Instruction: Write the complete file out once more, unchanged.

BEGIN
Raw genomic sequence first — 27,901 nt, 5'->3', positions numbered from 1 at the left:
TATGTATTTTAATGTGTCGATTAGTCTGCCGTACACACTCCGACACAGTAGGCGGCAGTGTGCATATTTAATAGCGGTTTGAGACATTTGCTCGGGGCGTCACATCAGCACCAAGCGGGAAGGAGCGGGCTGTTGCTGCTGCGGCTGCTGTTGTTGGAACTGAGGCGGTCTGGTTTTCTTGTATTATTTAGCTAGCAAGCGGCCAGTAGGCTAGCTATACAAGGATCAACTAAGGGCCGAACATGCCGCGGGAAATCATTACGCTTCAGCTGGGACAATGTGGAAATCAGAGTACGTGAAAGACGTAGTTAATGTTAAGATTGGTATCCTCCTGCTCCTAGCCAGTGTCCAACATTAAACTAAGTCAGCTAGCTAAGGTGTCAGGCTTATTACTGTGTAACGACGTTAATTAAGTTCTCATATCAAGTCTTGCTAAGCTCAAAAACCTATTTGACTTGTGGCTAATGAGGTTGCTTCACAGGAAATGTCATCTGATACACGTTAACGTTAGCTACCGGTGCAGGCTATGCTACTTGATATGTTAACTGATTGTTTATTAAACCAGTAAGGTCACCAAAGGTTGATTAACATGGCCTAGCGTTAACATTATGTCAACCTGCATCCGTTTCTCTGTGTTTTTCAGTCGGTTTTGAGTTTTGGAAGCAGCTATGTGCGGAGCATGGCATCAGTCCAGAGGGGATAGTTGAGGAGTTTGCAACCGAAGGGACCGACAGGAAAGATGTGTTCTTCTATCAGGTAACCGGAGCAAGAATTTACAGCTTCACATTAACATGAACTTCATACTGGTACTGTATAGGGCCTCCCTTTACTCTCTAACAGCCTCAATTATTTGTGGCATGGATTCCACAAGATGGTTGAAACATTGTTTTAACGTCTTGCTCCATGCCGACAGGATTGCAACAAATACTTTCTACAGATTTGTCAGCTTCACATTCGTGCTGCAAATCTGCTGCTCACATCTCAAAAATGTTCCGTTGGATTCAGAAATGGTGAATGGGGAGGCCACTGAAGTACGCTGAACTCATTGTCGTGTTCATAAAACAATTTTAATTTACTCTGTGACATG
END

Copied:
Raw genomic sequence first — 27,901 nt, 5'->3', positions numbered from 1 at the left:
TATGTATTTTAATGTGTCGATTAGTCTGCCGTACACACTCCGACACAGTAGGCGGCAGTGTGCATATTTAATAGCGGTTTGAGACATTTGCTCGGGGCGTCACATCAGCACCAAGCGGGAAGGAGCGGGCTGTTGCTGCTGCGGCTGCTGTTGTTGGAACTGAGGCGGTCTGGTTTTCTTGTATTATTTAGCTAGCAAGCGGCCAGTAGGCTAGCTATACAAGGATCAACTAAGGGCCGAACATGCCGCGGGAAATCATTACGCTTCAGCTGGGACAATGTGGAAATCAGAGTACGTGAAAGACGTAGTTAATGTTAAGATTGGTATCCTCCTGCTCCTAGCCAGTGTCCAACATTAAACTAAGTCAGCTAGCTAAGGTGTCAGGCTTATTACTGTGTAACGACGTTAATTAAGTTCTCATATCAAGTCTTGCTAAGCTCAAAAACCTATTTGACTTGTGGCTAATGAGGTTGCTTCACAGGAAATGTCATCTGATACACGTTAACGTTAGCTACCGGTGCAGGCTATGCTACTTGATATGTTAACTGATTGTTTATTAAACCAGTAAGGTCACCAAAGGTTGATTAACATGGCCTAGCGTTAACATTATGTCAACCTGCATCCGTTTCTCTGTGTTTTTCAGTCGGTTTTGAGTTTTGGAAGCAGCTATGTGCGGAGCATGGCATCAGTCCAGAGGGGATAGTTGAGGAGTTTGCAACCGAAGGGACCGACAGGAAAGATGTGTTCTTCTATCAGGTAACCGGAGCAAGAATTTACAGCTTCACATTAACATGAACTTCATACTGGTACTGTATAGGGCCTCCCTTTACTCTCTAACAGCCTCAATTATTTGTGGCATGGATTCCACAAGATGGTTGAAACATTGTTTTAACGTCTTGCTCCATGCCGACAGGATTGCAACAAATACTTTCTACAGATTTGTCAGCTTCACATTCGTGCTGCAAATCTGCTGCTCACATCTCAAAAATGTTCCGTTGGATTCAGAAATGGTGAATGGGGAGGCCACTGAAGTACGCTGAACTCATTGTCGTGTTCATAAAACAATTTTAATTTACTCTGTGACATG